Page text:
Regional and Global Scale Modeling
- Develop regional climate models and conduct research on their strengths and limitations.
- Develop and apply regional climate models and other tools (e.g., crop production models) for understanding the effects of climate change and climate variability on climate-sensitive systems (e.g., water resources, agriculture, etc.)
- Use regional climate models to understand and parameterize the effects of small-scale climate features on the global climate system.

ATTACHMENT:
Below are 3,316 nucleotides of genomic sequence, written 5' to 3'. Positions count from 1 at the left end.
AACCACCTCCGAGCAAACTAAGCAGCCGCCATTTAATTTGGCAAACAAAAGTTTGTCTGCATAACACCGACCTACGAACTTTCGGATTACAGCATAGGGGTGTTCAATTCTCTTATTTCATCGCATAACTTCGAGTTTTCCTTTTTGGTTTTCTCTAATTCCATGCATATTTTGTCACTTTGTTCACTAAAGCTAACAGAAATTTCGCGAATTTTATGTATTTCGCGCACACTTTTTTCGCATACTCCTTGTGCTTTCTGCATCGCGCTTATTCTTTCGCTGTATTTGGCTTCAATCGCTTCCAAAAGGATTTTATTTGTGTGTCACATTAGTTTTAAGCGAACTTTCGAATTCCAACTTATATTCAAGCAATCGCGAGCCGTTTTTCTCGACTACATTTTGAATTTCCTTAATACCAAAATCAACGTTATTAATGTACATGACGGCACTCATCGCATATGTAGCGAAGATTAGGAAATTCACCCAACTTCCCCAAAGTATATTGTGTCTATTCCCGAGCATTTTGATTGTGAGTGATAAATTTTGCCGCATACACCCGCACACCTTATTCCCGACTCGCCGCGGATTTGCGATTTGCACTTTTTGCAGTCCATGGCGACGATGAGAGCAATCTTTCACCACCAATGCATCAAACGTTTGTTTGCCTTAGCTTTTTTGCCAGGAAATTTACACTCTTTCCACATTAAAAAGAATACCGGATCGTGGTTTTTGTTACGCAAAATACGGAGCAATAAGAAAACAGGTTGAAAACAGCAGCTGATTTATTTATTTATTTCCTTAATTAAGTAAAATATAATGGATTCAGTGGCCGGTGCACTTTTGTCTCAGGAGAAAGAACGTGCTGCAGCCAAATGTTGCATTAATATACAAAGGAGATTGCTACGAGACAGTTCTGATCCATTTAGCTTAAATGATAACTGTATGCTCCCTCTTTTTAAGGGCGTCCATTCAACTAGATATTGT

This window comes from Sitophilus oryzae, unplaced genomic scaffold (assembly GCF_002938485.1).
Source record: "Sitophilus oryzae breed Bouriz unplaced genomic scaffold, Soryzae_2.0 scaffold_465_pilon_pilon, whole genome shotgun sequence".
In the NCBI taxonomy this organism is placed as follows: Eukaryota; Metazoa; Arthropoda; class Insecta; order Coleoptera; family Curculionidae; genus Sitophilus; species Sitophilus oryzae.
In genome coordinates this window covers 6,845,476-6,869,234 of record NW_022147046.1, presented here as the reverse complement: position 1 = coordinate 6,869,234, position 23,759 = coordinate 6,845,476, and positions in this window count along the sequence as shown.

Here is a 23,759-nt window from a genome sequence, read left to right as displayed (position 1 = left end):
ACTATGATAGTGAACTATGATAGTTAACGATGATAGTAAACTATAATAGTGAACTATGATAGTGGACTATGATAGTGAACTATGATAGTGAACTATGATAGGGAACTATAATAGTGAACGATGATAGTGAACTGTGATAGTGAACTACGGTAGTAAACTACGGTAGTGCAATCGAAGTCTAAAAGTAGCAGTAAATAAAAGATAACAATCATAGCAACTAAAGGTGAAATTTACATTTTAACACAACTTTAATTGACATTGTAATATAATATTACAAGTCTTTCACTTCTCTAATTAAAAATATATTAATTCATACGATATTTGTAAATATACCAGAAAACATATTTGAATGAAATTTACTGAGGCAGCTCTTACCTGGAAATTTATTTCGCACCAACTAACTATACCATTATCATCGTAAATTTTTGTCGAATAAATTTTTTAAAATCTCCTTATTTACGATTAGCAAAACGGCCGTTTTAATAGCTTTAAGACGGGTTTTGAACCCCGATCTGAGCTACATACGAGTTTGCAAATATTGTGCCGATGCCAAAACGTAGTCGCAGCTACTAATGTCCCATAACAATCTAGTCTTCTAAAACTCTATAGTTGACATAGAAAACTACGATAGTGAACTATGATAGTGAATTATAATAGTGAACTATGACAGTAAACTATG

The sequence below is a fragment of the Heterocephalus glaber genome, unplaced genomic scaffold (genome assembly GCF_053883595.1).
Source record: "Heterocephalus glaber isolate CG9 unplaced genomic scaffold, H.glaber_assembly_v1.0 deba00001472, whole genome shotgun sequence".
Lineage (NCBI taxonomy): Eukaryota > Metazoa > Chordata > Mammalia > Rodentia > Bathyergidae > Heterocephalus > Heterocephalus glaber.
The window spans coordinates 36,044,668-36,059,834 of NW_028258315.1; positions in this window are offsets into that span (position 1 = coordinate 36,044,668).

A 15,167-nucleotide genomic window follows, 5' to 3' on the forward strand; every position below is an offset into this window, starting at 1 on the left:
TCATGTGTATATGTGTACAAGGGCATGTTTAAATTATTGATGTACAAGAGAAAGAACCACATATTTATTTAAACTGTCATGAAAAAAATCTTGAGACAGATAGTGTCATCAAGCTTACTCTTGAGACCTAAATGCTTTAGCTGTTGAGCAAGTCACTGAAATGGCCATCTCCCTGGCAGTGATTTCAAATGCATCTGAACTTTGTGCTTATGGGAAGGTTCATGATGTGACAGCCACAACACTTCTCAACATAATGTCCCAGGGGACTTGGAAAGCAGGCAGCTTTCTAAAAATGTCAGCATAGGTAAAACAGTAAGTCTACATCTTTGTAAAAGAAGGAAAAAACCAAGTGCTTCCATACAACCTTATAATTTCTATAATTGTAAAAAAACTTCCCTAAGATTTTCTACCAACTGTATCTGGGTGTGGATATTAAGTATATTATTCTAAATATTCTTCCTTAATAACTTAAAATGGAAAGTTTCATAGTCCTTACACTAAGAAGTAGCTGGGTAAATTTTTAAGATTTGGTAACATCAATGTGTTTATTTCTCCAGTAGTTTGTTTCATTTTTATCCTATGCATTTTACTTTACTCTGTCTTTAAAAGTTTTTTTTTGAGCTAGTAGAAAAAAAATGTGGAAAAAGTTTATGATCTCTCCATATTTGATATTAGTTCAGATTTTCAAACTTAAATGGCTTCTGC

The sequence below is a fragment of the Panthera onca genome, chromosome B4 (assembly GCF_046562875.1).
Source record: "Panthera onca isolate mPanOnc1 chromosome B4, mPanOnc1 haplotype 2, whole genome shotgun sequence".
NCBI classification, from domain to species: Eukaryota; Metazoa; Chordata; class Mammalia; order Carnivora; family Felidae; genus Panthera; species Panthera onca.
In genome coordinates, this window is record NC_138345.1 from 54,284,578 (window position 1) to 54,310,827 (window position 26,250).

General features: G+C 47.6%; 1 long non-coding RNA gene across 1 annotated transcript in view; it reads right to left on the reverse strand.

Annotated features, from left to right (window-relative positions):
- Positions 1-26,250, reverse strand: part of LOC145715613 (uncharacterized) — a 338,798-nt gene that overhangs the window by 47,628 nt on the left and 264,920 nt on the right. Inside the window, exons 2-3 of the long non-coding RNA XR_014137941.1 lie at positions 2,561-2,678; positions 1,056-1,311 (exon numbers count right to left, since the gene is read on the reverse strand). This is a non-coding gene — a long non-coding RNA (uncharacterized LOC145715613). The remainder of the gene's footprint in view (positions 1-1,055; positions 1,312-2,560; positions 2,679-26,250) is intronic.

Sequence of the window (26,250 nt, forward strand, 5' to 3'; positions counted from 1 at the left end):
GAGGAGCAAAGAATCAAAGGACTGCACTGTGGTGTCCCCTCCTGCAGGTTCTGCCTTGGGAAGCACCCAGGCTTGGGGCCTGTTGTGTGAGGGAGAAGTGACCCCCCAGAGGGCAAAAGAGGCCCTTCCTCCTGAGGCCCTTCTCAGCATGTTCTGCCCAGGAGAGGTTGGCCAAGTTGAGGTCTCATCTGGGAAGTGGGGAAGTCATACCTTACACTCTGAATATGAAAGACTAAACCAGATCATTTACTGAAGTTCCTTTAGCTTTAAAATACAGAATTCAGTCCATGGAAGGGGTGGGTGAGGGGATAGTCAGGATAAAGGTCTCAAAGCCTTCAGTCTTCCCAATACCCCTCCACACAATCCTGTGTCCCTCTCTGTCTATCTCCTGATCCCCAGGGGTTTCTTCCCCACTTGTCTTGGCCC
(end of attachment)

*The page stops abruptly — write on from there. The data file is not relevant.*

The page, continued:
Global climate models cannot afford the spatial resolution needed for assessing climate impact at the scales that matter. To provide adequate resolution within a limited domain, regional climate models have been developed. The Pacific Northwest National Laboratory's regional climate model is based on the National Center for Atmospheric Research/Penn State Mesoscale Model (MM5). In addition to the MM5 physics, it features a subgrid parameterization of orographic precipitation to represent the effects of subgrid scale orography and land cover. The model has been applied to study climate change impacts on water resources and air quality and to investigate the hydroclimate of orographic systems and the monsoon climate of Asia. In collaboration with the National Center for Atmospheric Research (NCAR), efforts are on-going to develop regional climate modeling capability using the Weather Research and Forecast (WRF) model, which is a next generation mesoscale model with advanced numerical techniques and model physics. We are also contributing to the development of WRF-chem, a version of WRF that simulates the emission, turbulent mixing, transport, transformation, and fate of trace gases and aerosols simultaneously with the meteorology and contains treatments of aerosol direct and indirect forcing.